Here is the document they reference, from the Indivisible group.

The Fox and NY Post reports make it sound like Organizing for Action is staging a series of coups at Republican town halls only to disrupt (and presumably not to address concerns that have meaning to people).
The left says it’s taking pages from the Tea Party playbook.

So I Googled ‘tea party protest strategy’ and got a page full of references…

I opened this one first, from August, 2009.

It mentions a Tea party strategy memo, but the link does not work.

But it does include: “The memo, authored by Robert MacGuffie, who runs the website rightprinciples.com [apparently defunct now, from what I can tell], suggests that tea partiers should ‘pack the hall… spread out’ to make their numbers seem more significant, and to ‘rock-the-boat early in the Rep’s presentation…to yell out and challenge the Rep’s statements early…. to rattle him, get him off his prepared script and agenda…stand up and shout and sit right back down.'”

Then I opened the Wikipedia page on Tea Party Protests.

Under the ‘Tactics’ section:

“Some Tea Party organizers have stated that they look to leftist Saul Alinsky’s Rules for Radicals for inspiration. Protesters have also appropriated left-wing imagery; the logo for the March 9/12 on Washington featured a raised fist design that was intended to resemble those used by the pro-labor, anti-war, and black power movements of the 1960s. In addition, the slogan ‘Keep Your Laws Off My Body’, usually associated with pro-choice activists, has been seen on signs at tea parties.[129]”

Of note, in the Indivisible instructional document, it does say to spread out to make it seem like there is more widespread consensus in the room. It does say to enter quietly and NOT be disruptive, and wait until the floor is opened to questions, so that you are more likely to have a chance to speak. It does say to be respectful, polite, and persistent. It does say to make your comments specific to, and to briefly summarize, a particular issue or piece of legislation, because there are so many bills that not all legislators will know all of them (which I thought was both practical and thoughtful). It does say to ask a specific but open-ended question, such as “What will you do about…” instead of yes-no questions.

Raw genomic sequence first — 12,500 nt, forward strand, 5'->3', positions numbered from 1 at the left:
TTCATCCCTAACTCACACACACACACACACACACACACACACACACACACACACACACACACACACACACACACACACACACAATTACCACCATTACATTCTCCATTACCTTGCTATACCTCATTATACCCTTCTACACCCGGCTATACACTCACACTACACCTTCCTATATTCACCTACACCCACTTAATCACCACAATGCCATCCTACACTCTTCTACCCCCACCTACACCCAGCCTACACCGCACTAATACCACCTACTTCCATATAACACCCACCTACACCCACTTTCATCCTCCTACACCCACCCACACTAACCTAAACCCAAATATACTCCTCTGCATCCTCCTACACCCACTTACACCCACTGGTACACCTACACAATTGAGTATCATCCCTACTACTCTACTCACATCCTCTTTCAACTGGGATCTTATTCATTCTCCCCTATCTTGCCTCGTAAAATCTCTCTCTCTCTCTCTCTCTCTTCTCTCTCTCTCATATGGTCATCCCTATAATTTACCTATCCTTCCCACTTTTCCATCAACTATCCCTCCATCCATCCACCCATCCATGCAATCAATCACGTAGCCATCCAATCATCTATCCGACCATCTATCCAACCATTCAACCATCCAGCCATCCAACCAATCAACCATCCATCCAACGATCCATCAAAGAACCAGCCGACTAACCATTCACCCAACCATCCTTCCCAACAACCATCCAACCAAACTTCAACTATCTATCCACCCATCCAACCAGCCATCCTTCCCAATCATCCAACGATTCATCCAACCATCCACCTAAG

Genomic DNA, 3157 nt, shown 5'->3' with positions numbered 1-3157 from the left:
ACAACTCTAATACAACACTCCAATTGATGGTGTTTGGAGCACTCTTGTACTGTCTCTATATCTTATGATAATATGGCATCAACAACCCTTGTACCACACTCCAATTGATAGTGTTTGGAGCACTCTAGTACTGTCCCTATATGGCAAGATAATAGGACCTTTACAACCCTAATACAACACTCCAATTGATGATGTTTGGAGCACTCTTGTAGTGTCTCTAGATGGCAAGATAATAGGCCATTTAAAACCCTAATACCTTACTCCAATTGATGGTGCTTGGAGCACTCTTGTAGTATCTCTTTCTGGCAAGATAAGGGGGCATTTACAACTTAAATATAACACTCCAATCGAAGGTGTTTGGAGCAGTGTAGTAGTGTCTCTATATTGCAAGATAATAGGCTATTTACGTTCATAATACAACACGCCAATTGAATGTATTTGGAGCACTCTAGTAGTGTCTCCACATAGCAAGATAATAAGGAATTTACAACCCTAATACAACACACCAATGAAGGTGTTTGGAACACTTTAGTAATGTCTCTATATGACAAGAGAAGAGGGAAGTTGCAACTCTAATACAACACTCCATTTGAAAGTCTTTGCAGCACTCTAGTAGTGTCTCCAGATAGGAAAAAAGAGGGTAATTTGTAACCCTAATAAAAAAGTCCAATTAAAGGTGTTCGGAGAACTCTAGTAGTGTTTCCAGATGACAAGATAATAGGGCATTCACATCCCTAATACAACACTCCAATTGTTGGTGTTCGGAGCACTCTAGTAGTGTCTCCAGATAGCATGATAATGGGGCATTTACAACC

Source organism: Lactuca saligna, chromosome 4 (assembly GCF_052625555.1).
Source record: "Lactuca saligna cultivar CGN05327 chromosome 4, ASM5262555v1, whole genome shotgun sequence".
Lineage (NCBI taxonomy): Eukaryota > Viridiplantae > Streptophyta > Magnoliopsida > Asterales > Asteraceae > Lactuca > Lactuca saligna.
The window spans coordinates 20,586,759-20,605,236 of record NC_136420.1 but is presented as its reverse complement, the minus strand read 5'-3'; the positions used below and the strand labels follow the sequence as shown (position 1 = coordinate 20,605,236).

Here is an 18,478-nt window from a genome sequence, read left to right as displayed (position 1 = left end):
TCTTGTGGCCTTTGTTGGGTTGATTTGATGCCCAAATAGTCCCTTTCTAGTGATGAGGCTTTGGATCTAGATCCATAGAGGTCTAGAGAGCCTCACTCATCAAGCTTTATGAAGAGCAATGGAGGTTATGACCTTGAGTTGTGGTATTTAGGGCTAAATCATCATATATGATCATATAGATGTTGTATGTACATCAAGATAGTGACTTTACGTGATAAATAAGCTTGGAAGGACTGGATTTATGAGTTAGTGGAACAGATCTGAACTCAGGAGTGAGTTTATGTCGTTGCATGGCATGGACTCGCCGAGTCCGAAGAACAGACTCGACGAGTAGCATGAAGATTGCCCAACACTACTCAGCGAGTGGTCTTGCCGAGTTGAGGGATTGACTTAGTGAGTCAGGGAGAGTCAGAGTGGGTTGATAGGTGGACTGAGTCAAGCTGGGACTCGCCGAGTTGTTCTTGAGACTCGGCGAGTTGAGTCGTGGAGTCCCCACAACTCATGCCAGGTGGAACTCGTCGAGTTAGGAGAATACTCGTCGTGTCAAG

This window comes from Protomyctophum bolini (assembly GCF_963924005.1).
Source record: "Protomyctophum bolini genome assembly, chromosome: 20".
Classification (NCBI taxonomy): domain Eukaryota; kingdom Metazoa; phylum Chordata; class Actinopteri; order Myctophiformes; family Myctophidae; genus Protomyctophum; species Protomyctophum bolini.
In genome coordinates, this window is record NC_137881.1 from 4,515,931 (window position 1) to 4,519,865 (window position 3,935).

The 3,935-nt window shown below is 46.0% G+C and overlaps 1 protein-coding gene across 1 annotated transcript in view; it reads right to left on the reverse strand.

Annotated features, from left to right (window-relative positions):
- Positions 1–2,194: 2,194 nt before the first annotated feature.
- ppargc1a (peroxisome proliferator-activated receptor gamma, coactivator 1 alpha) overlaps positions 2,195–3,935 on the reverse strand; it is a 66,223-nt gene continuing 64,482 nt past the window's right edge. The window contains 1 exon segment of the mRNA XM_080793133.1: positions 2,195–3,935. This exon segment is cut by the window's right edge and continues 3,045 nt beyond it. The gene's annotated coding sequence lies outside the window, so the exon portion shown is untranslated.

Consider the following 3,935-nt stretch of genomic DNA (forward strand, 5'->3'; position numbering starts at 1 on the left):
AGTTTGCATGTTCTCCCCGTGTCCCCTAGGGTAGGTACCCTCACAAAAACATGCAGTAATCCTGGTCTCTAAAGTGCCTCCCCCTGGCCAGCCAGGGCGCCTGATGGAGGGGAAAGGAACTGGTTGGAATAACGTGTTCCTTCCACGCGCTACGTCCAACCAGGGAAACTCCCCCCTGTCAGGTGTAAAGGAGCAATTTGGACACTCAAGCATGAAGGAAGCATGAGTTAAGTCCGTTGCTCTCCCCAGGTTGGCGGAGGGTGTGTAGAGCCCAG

So, it looks like these strategies get traded one side of the aisle/spectrum to the other, but each tries to blame the other for being disruptive and disrespectful.

I am so glad I took the time to see what ‘the other side’ is saying. It does not surprise me that they would see the same words I see and interpret them very differently. And, with just a little digging, I was able to see that none of this is new–these tactics have been in use for decades if not longer (maybe all of you knew this, but as my political interest has only skyrocketed recently, I’m still on the steep part of the learning curve).

So let’s not be so quick to judge and vilify, eh?  We are all just trying to get seen, heard, understood, and accepted.  And when I write ‘all’ I mean we *all*–left, right, up, down, gay, straight, male, female, child, adult–ALL of us!!

If we want ‘the others’ to listen, shouldn’t we *all* try to lead by example and listen well first ourselves?

Train to Withstand the Discomfort